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  • Author or Editor: Yukari N. Takayabu x
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Atsushi Hamada and Yukari N. Takayabu

Abstract

This paper demonstrates the impact of the enhancement in detectability by the dual-frequency precipitation radar (DPR) on board the Global Precipitation Measurement (GPM) core observatory. By setting two minimum detectable reflectivities—12 and 18 dBZ—artificially to 6 months of GPM DPR measurements, the precipitation occurrence and volume increase by ~21.1% and ~1.9%, respectively, between 40°S and 40°N.

GPM DPR is found to be able to detect light precipitation, which mainly consists of two distinct types. One type is shallow precipitation, which is most significant for convective precipitation over eastern parts of subtropical oceans, where deep convection is typically suppressed. The other type is probably associated with lower parts of anvil clouds associated with organized precipitation systems.

While these echoes have lower reflectivities than the official value of the minimum detectable reflectivity, they are found to mostly consist of true precipitation signals, suggesting that the official value may be too conservative for some sort of meteorological analyses. These results are expected to further the understanding of both global energy and water budgets and the diabatic heating distribution.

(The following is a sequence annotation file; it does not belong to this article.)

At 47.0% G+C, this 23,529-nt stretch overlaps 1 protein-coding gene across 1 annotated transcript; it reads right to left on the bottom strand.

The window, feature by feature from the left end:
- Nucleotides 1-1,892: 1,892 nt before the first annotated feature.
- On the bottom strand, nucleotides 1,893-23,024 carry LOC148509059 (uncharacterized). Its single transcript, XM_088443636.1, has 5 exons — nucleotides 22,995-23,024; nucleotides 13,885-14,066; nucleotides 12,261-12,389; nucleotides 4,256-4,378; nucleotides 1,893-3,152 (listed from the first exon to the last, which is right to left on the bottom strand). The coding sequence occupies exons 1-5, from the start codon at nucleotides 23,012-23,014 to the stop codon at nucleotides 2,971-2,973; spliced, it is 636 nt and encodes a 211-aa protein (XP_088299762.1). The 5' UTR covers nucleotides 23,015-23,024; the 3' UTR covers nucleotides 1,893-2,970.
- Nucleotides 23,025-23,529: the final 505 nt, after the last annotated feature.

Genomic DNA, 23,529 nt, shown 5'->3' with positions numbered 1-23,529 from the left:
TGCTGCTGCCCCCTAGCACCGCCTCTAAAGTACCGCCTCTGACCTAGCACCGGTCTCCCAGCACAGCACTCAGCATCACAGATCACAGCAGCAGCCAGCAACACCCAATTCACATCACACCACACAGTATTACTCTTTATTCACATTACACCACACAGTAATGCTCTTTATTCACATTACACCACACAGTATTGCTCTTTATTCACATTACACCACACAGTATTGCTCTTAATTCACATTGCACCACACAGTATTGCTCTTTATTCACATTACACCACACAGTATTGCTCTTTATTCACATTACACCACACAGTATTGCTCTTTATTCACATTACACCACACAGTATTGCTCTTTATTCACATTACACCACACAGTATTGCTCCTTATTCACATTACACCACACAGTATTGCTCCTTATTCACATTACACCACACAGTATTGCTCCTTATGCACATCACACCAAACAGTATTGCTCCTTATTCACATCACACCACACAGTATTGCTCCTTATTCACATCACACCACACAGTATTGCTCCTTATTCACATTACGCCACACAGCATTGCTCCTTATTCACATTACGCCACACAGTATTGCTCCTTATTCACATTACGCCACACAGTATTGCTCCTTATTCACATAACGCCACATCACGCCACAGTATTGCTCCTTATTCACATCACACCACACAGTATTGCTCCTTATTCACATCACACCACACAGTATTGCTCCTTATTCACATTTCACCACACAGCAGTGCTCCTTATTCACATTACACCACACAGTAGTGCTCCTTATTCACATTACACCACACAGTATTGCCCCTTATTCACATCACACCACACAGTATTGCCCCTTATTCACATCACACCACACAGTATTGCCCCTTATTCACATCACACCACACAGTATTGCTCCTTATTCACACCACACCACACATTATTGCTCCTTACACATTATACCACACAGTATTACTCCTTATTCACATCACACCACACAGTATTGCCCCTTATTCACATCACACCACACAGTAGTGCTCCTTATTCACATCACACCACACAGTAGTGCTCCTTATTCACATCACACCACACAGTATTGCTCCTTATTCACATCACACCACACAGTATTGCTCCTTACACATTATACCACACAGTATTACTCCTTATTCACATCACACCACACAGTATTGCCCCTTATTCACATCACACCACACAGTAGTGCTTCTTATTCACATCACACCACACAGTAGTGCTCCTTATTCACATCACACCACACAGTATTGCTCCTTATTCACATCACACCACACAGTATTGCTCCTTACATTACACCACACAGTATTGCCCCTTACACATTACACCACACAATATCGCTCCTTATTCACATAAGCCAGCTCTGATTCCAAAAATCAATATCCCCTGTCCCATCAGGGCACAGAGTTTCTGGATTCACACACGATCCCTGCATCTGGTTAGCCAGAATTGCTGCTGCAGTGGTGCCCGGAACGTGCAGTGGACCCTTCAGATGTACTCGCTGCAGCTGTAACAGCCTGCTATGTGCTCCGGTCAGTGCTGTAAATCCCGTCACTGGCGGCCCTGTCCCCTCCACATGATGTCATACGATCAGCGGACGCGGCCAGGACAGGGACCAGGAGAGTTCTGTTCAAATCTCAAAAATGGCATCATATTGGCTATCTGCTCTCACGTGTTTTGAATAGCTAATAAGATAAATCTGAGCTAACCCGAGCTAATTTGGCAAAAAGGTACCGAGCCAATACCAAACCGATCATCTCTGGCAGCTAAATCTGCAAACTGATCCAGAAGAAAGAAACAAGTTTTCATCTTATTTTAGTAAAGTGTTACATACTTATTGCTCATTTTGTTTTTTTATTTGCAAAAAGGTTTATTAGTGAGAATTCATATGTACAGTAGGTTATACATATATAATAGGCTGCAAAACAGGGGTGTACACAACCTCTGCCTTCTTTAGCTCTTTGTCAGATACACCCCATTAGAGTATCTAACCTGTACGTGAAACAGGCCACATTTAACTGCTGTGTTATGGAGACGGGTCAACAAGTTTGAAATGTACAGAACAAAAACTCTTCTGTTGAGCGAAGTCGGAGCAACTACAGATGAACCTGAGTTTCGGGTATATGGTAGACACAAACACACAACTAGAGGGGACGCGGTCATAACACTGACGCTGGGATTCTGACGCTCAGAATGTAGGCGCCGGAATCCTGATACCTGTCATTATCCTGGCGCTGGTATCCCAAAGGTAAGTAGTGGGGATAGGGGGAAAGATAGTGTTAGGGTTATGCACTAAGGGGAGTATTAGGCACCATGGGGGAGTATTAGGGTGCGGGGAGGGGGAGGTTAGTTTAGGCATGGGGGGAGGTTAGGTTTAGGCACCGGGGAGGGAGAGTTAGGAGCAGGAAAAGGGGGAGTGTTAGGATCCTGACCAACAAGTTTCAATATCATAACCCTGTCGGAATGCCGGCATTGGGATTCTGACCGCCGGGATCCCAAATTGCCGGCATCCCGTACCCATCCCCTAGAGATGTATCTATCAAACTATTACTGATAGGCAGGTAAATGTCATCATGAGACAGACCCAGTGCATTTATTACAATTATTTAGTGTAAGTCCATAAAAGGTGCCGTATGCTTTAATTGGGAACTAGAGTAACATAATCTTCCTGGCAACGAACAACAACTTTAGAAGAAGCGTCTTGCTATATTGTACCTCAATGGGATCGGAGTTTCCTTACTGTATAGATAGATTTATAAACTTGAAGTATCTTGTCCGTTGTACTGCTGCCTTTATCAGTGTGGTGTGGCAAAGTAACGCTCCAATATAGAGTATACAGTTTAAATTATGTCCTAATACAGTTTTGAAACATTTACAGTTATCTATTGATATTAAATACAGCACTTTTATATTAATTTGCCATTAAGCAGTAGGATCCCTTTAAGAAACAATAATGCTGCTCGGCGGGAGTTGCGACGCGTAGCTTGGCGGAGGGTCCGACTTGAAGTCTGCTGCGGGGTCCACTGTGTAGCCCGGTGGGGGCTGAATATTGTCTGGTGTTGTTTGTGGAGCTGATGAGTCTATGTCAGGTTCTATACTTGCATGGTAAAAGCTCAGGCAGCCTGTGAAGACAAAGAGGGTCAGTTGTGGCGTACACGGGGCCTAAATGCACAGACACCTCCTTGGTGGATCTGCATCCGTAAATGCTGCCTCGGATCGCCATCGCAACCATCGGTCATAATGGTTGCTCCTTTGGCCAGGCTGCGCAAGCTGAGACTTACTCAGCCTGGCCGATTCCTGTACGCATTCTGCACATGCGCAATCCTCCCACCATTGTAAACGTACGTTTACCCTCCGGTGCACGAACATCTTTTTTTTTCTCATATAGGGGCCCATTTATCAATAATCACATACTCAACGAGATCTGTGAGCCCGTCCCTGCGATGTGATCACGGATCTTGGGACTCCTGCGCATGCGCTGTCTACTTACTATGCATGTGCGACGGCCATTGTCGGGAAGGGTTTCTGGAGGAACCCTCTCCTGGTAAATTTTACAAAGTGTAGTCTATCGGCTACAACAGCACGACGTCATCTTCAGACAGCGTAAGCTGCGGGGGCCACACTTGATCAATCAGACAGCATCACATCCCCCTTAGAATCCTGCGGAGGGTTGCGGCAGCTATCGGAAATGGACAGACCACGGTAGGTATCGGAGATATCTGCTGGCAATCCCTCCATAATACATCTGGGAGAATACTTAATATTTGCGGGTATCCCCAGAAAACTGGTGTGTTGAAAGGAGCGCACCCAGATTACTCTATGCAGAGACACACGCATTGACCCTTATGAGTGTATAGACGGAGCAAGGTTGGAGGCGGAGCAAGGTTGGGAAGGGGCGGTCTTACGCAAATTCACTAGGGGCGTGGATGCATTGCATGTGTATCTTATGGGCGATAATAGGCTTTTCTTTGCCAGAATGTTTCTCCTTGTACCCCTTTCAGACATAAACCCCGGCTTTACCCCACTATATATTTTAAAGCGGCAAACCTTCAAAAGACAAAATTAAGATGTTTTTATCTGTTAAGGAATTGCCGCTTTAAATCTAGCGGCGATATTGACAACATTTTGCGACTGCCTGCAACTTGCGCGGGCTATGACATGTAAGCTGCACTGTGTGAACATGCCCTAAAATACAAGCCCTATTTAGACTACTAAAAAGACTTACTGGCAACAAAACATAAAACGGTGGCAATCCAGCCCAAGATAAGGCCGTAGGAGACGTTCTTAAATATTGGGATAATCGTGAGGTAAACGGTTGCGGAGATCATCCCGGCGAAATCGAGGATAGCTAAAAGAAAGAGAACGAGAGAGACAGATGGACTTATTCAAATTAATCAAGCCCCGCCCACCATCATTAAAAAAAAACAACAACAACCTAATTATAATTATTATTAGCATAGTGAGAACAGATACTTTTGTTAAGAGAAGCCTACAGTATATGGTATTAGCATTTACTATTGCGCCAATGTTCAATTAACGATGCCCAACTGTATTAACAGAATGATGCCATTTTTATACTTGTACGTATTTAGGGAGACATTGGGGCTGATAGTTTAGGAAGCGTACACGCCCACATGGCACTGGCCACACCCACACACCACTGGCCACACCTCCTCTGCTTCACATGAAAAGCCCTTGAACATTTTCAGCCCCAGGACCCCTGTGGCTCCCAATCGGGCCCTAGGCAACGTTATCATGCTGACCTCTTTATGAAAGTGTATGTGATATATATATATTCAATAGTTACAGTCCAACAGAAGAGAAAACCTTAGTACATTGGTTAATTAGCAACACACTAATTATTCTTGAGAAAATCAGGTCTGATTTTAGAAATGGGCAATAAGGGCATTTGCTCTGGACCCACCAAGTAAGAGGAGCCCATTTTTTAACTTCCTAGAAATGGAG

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Kaya Kanemaru, Takuji Kubota, Toshio Iguchi, Yukari N. Takayabu, and Riko Oki

Abstract

Precipitation observation with the Tropical Rainfall Measuring Mission’s (TRMM’s) precipitation radar (PR) lasted for more than 17 years. To study the changes in the water and energy cycle related to interannual and decadal variabilities of climate, homogeneity of long-term PR data is essential. The aim of the study is to develop a precipitation climate record from the 17-yr PR observation. The focus was on mitigating the discontinuities associated with the switching to redundant electronics in the PR in June 2009. In version 7 of the level-1 PR product, a discontinuity in noise power is found at this timing, indicating a change in the signal-to-noise ratio. To mitigate the effect of this discontinuity on climate studies, the noise power of the B-side PR obtained after June 2009 is artificially increased to match that of the A-side PR. Simulation results show that the storm height and the precipitation frequency detected by the PR relatively decrease by 2.17% and 5.15% in the TRMM coverage area (35°S–35°N), respectively, and that the obvious discontinuity of the time series by the storm height and the precipitation fraction caused by the switching to the redundancy electronics is mitigated. Differences in the statistics of other precipitation parameters caused by the switching are also mitigated. The unconditional precipitation rate derived from the adjusted data obtained over the TRMM coverage area decreases by 0.90% as compared with that determined from the original data. This decrease is mainly caused by reductions in the detection of light precipitation.

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